When I was in sixth grade, I was cast as Mary in our church Christmas Pageant. I remember when the pageant was announced and the auditions scheduled. I rehearsed my line for weeks and walked right into that Sunday School classroom, confident but not too confident, after all Mary possesses a humble competency, virginal, which wasn't a stretch since I was 11 and filled with the Holy Spirit, which was a stretch because I was 11. I said my line and afterwards, I felt the fluorescent glow of the basement classroom lights warming me and I knew, I just knew, I'd be Mary.
Unfortunately, I quickly discovered that being Mary, the mother of the Savior, was not all glitz and glamour.
First of all, I was forced to do pretty everything for everyone else in the Pageant with very little credit. Joseph, who was played by a 3rd grade boy (there are loads of boys in the Bible, but always a shortage at church!), required constant direction. My costume was ill-fitting and I had to steal curtain tie-backs from the Church Parlor to make it suitable for my tastes. The three kings had lavish costumes. Even the boring shepherds got some accessories. I had two sheets that smelled like "Fresh Linen" dryer sheets, haphazardly draped on my body.
I know a picture from the whole thing exists somewhere--but I am with Gabriel, that scene stealing angel that everyone loved, who also kept forgetting their one line (You will have a child and he will be the Son of God), which required me to cue them along and say "GABRIEL DON'T YOU HAVE SOMETHING IMPORTANT TO TELL ME ALREADY?"
Friends, it was a lot of pressure.
But the real kicker: everyone was most interested in looking at Baby Jesus, who was played by a stupid, ugly doll that someone dug out of a toy box in the nursery. I remember the doll had several smudges on its face and no clothing. Some children even wanted to take turns holding it and it became my job to manage baby Jesus photo ops.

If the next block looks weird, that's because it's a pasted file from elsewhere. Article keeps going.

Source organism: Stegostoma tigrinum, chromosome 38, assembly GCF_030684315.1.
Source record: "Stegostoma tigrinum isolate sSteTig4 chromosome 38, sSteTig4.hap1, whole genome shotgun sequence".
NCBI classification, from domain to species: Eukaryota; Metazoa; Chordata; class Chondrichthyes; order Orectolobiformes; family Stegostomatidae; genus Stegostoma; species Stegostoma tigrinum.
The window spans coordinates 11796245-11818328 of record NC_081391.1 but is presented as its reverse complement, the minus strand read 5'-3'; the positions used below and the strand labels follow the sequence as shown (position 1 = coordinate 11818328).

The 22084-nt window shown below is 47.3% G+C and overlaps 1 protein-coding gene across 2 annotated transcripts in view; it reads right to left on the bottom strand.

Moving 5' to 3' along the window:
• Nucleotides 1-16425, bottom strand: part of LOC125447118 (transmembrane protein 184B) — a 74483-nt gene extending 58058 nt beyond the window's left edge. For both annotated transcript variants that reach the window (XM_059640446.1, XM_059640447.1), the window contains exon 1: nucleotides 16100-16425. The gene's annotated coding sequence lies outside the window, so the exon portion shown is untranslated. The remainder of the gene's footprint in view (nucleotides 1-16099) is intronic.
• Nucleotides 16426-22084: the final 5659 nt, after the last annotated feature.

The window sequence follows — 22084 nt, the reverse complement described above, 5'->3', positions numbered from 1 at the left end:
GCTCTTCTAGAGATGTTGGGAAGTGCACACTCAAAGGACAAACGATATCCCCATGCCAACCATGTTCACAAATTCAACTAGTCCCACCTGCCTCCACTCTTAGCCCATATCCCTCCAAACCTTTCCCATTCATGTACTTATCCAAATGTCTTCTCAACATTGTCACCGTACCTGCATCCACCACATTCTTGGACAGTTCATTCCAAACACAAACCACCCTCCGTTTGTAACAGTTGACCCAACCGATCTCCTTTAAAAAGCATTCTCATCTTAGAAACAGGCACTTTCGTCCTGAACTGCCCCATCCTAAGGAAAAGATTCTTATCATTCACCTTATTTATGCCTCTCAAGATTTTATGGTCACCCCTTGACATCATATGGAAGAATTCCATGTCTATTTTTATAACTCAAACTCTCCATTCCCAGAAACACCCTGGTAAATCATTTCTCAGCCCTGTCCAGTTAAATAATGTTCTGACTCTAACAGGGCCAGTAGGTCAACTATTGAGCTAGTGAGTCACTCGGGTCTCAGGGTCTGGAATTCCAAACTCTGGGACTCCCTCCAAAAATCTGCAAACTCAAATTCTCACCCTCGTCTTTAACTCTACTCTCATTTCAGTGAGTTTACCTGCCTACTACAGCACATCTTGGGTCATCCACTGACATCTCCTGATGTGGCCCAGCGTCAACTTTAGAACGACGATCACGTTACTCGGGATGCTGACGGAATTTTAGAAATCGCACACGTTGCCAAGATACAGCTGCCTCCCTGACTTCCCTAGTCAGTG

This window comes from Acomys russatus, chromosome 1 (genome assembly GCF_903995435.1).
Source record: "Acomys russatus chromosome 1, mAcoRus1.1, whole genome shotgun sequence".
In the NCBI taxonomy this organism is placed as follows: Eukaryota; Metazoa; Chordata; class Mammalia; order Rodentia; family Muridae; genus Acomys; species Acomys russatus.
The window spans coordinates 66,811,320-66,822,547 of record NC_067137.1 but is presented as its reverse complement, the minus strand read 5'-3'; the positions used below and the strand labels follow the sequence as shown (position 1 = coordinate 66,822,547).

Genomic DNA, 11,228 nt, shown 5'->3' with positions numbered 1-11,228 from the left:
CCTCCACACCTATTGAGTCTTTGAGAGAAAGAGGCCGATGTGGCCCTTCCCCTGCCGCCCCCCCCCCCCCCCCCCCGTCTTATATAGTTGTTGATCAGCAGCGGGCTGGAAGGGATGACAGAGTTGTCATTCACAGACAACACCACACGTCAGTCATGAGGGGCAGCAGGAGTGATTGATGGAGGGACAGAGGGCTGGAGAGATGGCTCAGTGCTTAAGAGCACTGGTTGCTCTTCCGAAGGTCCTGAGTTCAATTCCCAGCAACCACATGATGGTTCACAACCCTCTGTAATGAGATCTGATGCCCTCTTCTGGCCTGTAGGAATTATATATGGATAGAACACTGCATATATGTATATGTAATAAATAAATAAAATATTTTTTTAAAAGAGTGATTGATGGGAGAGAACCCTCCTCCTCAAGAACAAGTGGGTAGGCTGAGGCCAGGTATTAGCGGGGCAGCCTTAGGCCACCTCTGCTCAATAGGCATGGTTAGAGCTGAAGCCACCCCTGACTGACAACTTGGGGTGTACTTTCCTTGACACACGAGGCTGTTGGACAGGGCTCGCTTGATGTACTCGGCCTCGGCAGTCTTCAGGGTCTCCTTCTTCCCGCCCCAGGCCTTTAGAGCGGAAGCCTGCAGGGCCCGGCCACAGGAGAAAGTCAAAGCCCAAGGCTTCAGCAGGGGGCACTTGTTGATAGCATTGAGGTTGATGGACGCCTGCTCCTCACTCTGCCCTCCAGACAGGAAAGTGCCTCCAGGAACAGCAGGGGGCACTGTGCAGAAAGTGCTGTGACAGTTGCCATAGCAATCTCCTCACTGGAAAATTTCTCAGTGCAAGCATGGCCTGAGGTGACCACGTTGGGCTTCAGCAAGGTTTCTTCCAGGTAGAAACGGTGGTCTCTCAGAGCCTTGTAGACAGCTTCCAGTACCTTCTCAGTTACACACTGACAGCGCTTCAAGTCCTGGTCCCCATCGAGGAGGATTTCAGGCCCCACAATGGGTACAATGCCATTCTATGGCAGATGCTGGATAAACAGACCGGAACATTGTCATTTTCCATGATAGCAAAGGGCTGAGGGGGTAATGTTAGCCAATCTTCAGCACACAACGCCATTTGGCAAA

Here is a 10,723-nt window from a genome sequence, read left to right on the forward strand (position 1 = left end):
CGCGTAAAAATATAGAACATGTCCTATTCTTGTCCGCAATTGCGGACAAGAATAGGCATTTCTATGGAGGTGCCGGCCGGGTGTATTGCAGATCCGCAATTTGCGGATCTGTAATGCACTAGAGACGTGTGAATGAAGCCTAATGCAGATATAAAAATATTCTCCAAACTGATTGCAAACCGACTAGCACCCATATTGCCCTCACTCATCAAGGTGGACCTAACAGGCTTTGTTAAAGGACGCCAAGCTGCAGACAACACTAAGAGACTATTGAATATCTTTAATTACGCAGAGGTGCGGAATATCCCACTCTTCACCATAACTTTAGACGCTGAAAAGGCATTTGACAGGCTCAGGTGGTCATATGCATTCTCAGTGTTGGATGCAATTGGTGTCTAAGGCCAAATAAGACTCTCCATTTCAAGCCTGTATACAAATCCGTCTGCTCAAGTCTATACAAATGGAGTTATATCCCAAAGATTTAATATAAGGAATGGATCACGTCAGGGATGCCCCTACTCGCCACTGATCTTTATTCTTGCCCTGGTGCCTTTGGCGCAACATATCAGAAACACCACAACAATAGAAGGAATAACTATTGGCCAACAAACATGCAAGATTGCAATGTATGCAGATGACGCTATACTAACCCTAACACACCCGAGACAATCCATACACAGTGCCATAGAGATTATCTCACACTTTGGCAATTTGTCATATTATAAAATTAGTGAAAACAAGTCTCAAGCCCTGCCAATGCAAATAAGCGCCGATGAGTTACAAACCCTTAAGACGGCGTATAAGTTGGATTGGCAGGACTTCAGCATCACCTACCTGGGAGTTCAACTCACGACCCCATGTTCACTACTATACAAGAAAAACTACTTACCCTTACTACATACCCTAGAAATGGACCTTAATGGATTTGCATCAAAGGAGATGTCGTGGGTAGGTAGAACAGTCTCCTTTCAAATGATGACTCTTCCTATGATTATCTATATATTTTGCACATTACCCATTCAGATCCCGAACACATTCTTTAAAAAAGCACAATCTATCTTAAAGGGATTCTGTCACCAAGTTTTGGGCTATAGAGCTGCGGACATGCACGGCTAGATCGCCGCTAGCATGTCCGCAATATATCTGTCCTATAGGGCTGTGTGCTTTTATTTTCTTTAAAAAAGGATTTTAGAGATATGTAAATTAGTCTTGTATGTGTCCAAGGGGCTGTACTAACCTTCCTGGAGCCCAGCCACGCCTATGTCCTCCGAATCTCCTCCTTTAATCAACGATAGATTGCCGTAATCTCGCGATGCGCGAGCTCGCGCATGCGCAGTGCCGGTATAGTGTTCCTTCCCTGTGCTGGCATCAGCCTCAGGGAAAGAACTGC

I was just 11 years old and already facing the inescapable pressure of Christmas.
Christmas is a lot. There is a lot to do and a lot to think about doing and a lot to worry about and while we all pretend that the world stops to celebrate, the truth is the world keeps spinning and we have to celebrate the holiday while also working and parenting and cleaning and folding sheets. There is no escaping our duties and our roles--even when the world pressures us to do less and remember the reason for the season--we cannot escape the day to day things like laundry and making meals and working.
I've long thought there has to be a better way--like maybe I could do less this time of year and be okay with the less. But the truth is that even if I tried to do less, there will always be someone asking for more. The pressure is inescapable; the only way to get through it is to simply accept it. Mary, I am certain, had to accept the inescapable pressure of being 14 years and a new mother to the Son of God. She lived with that pressure everyday (I can only imagine how she felt when Jesus wandered off only to be found arguing with rabbis in the Temple.). She could not say, "Sorry, not today God!" Mary had to just accept it and then somehow get through it.
This is the season of inescapable pressure. You cannot avoid it. You cannot go over it. You cannot go around it. It surrounds us. The best we can do is accept it; do the best we can and just hope we don't find ourselves managing photo ops with a doll baby wrapped in a towel and if we do, well, we just have to embrace the pressure and get on with it.